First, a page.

However, you must keep the soil of the plant a little organic and not too much, because the latter would cause problems if it is planted in very fertile soil. A lemon cypress can easily grow in rocky, poorly drained soils as they wouldn’t mind if water stays in the soil.
However, once established, the lemon cypress requires little more irrigation than an outdoor shrub or tree. During the first season, water once a week gives the plant time to establish itself.
4. Arizona Cypress
The evergreen conifer native to North America’s southwest is called the Arizona cypress or scientifically, the Cupressus Arizonica. This tree is a great option for a xeriscape or other desert landscaping because it can withstand less water if the root system has had time to expand and get established.
You may visualize the ideal setting for growing these trees by picturing Arizona, where Arizona cypress trees naturally grow.
Typically, the tree is provided as a juvenile specimen between six inches and one foot tall and can be planted outside. It is effective at preventing erosion and acting as a windbreak.
In addition, it is possible to grow Arizona cypress as a live or cut Christmas tree. The tree tops out at between 40 and 50 feet and grows at a modest rate of one to two feet each year.
The Arizona cypress tree has tiny, scale-like leaves that appear in various green hues, including gray yet green and blue-green. In addition, the monoecious Arizona cypress has small, yellowish-green blooms at the terminals of the branches that are both male and female.
– Growth Requirements
They thrive in full sun and drained soil and can withstand hot, dry weather, which would be close to a location of full sun exposure and direct light.
The Arizona cypress tree may thrive in acidic, neutral, or alkaline soil and is not picky about soil pH. Additionally, it may endure sandy, clay, or loamy soils, however, you must make sure that the soil has good drainage.
Despite needing at least 10 to 12 inches of water per year, Cupressus arizonica can endure dry soils. Any site picked should have adequate drainage for the best growth. Regular watering will help it develop more successfully.
5. Leyland Cypress
Leyland cypress is scientifically called the Cuprocyparis leylandi and it is a hybrid of Nootka false cypress which is the Chamaecyparis nootkatensis and Monterey cypress. It has a thick, broad-columnar to narrow-pyramidal growth habit and grows quickly which is on average 24 to 48 inches per year in the early years.
The scaly bark is reddish-brown in hue. Unless properly pruned as a hedge or specimen shrub, it normally develops as a tree to a height of 60 to 70 feet. Leyland cypress bears dark brown cones and flattened sprays of gray-green foliage on thin, up-right branches.
For the best results, the trees should be planted in the fall, roughly six weeks before the first frost, when they are dormant. Leyland cypress is not classified as a hazardous plant by official authorities, yet handling the plant is known to cause mild skin irritation. Therefore, when pruning, handling the plant, or performing any other pruning, it is best to wear gloves.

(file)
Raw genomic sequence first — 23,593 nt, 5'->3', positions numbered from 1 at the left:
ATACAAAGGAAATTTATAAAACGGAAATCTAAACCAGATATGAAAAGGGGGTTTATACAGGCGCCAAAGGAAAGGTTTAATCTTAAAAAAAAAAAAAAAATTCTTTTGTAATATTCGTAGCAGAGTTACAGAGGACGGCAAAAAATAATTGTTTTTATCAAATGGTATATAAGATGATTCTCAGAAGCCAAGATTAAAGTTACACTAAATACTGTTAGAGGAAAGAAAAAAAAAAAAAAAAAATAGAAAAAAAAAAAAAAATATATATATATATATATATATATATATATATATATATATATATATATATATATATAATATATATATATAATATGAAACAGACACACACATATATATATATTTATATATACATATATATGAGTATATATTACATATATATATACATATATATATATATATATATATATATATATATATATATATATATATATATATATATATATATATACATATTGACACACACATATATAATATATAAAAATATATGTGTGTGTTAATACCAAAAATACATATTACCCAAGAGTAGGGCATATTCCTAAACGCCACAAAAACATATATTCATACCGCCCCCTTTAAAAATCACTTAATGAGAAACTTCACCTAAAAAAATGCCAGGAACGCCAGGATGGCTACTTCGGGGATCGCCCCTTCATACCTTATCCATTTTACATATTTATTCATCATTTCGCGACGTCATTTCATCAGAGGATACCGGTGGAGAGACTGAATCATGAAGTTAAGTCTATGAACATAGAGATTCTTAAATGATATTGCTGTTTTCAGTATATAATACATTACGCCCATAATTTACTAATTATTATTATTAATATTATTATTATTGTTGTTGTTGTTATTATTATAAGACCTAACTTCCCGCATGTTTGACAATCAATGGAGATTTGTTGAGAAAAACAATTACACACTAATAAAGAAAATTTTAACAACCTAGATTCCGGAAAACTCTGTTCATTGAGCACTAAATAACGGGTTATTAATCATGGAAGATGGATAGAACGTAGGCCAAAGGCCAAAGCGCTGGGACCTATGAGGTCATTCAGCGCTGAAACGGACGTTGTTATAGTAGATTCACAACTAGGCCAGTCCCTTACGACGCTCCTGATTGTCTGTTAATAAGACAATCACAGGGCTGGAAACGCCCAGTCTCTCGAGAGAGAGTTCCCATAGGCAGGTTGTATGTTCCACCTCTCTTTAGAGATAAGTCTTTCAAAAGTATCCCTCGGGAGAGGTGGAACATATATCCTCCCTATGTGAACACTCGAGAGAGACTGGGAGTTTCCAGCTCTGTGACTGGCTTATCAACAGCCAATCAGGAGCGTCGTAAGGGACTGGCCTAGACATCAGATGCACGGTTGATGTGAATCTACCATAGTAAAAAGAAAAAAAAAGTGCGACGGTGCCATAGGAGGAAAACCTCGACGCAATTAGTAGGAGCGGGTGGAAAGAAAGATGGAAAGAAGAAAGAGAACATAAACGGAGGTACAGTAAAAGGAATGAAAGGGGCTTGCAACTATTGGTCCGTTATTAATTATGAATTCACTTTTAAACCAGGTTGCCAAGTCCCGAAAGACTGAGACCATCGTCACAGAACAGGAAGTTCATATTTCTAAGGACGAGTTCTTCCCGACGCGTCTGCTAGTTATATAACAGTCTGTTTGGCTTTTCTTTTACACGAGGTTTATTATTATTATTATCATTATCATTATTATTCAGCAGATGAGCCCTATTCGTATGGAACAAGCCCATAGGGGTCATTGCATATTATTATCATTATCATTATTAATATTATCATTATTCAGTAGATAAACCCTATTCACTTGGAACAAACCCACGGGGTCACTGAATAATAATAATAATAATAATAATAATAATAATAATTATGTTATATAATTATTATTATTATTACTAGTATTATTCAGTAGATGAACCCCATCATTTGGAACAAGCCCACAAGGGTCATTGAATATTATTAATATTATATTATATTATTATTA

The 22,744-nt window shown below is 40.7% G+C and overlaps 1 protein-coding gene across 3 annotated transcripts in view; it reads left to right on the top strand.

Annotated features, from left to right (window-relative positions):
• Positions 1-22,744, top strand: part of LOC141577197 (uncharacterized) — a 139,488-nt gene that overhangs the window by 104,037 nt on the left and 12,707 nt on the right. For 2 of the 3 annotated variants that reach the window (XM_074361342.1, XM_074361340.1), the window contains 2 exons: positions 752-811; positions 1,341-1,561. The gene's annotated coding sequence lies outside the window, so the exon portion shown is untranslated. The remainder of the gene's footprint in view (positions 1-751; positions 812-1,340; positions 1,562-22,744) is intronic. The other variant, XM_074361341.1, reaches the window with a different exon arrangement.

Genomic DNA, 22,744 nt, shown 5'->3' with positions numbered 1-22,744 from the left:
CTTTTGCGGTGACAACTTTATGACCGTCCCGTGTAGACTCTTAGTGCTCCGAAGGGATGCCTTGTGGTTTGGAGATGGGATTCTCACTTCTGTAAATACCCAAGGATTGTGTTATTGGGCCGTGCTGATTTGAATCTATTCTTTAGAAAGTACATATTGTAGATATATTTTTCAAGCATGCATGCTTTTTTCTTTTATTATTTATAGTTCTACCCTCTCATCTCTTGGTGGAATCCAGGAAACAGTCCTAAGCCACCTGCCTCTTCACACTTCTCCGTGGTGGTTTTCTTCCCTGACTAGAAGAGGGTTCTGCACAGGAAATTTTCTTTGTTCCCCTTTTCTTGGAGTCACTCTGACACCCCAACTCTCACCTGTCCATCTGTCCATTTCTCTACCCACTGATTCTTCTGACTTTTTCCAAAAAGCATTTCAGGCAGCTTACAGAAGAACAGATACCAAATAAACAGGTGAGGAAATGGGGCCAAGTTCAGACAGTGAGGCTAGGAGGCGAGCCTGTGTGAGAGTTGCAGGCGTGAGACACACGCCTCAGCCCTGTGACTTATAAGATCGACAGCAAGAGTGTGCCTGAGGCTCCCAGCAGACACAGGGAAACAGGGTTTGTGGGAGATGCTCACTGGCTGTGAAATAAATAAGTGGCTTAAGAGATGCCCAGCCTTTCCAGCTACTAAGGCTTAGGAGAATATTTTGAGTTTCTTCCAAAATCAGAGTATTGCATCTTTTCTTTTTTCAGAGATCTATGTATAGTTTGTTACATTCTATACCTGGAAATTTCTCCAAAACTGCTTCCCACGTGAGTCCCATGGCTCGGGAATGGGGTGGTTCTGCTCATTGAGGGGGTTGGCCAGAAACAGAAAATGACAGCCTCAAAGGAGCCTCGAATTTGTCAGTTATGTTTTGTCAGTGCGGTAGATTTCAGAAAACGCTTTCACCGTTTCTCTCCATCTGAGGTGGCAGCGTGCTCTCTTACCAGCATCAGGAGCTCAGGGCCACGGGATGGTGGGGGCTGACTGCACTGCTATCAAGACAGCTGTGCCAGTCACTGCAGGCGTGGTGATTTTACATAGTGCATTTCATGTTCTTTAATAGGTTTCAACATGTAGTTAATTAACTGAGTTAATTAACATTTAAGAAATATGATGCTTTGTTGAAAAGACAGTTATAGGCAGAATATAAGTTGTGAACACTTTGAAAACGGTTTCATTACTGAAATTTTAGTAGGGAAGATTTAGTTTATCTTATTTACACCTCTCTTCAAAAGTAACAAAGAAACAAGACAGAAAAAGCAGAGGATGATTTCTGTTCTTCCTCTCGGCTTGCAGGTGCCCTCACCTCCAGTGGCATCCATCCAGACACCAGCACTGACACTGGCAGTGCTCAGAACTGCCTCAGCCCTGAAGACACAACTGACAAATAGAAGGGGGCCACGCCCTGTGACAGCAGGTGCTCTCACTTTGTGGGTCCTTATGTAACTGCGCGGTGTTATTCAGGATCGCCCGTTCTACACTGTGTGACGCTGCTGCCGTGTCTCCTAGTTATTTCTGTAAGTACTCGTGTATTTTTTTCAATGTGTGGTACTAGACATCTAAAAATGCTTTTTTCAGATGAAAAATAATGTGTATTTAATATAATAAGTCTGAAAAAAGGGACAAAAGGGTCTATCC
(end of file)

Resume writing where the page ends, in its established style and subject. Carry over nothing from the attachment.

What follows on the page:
Additionally, there are worries that grazing animals may become unwell from eating Leyland cypress. Try to be careful if you have pets like horses or goats that will most likely gnaw on branches.
– Growth Requirements
Plant Leyland cypress in a location with full sun and evenly wet, healthy soil for the plant’s optimum growth. However, if your goal is to create a hedge, which is its typical use, and growing quickly, you can plant closer and remove every other tree as the plants grow and crowd.
As a result of their rapid growth, this cypress tends to grow too tall too soon and can overpower a landscape, so be sure to cut them frequently and early.
Leyland cypress is a beautiful tree, but it has many dangerous, difficult-to-treat diseases and insect issues, making some authorities advise against planting them. Also, it is one of its characteristics to develop root rot, so you must watch out for this issue.
6. Nootka Cypress
The Nootka Falsecypress, sometimes the Alaska Cedar, is a little evergreen tree that is less frequently seen or known in Ohio and Florida landscapes. It is a lovely tree that should be located in partial sun or partial shade, full sun, or shade-tolerant conditions, which is why Florida is the right place.
When utilized in or near water in residential or commercial settings, the Nootka Falsecypress or the Alaska Cedar will brighten any landscape.
The pendulous sprays of needles on the Falsecypress or Alaska Cedar are one of its most distinctive features. It has quite long, pendulous, flattened branches are covered in scale-like, dark bluish or grayish-green “needles.”
The unique squared stems of the Nootka Falsecypress or Alaska Cedar will develop into a trunk woods bark that will shred with age and have a reddish-brown hue.
In cultivation, the Nootka Falsecypress or Alaska Cedar can grow to be a medium-sized evergreen tree with a weeping or pyramidal form and can reach heights of 30 to 45 feet. This tree is an impressive specimen thanks to its distinctive, beautiful weeping habit that it has when it begins to mature, and this is the key reason why it is planted.
– Growth Requirements
The Nootka cypress is a relatively low-maintenance kind of tree. This tree will enjoy a lot of natural light to partial shade and thrives in typical, moist, well-drained soil. Although it loves a somewhat acidic environment, it tolerates chalky soils. The tree can enjoy afternoon shade on the southern side of its range.
7. Lawson Cypress